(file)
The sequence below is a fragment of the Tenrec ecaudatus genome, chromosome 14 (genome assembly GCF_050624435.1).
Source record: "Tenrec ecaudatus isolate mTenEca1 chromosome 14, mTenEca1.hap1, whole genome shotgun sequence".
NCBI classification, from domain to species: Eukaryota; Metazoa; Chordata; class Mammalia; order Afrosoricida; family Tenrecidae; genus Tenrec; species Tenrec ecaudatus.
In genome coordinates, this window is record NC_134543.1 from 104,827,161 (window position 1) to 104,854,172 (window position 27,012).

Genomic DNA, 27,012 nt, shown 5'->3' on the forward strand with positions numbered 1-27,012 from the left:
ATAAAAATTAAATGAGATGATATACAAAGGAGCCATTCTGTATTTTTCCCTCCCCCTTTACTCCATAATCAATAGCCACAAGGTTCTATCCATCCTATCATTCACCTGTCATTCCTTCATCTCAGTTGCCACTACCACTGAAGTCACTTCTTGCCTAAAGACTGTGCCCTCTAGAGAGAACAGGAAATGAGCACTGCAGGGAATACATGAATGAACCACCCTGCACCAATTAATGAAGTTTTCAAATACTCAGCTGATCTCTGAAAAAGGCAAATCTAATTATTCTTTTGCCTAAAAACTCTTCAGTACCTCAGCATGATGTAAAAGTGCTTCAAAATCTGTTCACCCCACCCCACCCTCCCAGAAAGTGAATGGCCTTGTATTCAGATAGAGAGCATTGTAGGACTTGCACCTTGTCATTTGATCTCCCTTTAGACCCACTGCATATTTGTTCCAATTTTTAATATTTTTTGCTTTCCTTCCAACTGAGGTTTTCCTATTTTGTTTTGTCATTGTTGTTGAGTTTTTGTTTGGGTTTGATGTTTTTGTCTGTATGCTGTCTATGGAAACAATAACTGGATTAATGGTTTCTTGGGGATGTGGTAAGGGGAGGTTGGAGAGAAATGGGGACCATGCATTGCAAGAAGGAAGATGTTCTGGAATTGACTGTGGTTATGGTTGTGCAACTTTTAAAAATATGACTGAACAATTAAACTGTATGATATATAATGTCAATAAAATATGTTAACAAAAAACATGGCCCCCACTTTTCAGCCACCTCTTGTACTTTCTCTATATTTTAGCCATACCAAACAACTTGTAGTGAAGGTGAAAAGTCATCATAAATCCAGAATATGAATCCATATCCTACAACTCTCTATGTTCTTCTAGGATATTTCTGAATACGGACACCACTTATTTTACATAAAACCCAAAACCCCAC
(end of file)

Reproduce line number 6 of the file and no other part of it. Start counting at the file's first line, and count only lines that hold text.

ATAAAAATTAAATGAGATGATATACAAAGGAGCCATTCTGTATTTTTCCCTCCCCCTTTACTCCATAATCAATAGCCACAAGGTTCTATCCATCCTATCATTCACCTGTCATTCCTTCATCTCAGTTGCCACTACCACTGAAGTCACTTCTTGCCTAAAGACTGTGCCCTCTAGAGAGAACAGGAAATGAGCACTGCAGGGAATACATGAATGAACCACCCTGCACCAATTAATGAAGTTTTCAAATACTCAGCTGATCTCTGAAAAAGGCAAATCTAATTATTCTTTTGCCTAAAAACTCTTCAGTACCTCAGCATGATGTAAAAGTGCTTCAAAATCTGTTCACCCCACCCCACCCTCCCAGAAAGTGAATGGCCTTGTATTCAGATAGAGAGCATTGTAGGACTTGCACCTTGTCATTTGATCTCCCTTTAGACCCACTGCATATTTGTTCCAATTTTTAATATTTTTTGCTTTCCTTCCAACTGAGGTTTTCCTATTTTGTTTTGTCATTGTTGTTGAGTTTTTGTTTGGGTTTGATGTTTTTGTCTGTATGCTGTCTATGGAAACAATAACTGGATTAATGGTTTCTTGGGGATGTGGTAAGGGGAGGTTGGAGAGAAATGGGGACCATGCATTGCAAGAAGGAAGATGTTCTGGAATTGACTGTGGTTATGGTTGTGCAACTTTTAAAAATATGACTGAACAATTAAACTGTATGATATATAATGTCAATAAAATATGTTAACAAAAAACATGGCCCCCACTTTTCAGCCACCTCTTGTACTTTCTCTATATTTTAGCCATACCAAACAACTTGTAGTGAAGGTGAAAAGTCATCATAAATCCAGAATATGAATCCATATCCTACAACTCTCTATGTTCTTCTAGGATATTTCTGAATACGGACACCACTTATTTTACATAAAACCCAAAACCCCAC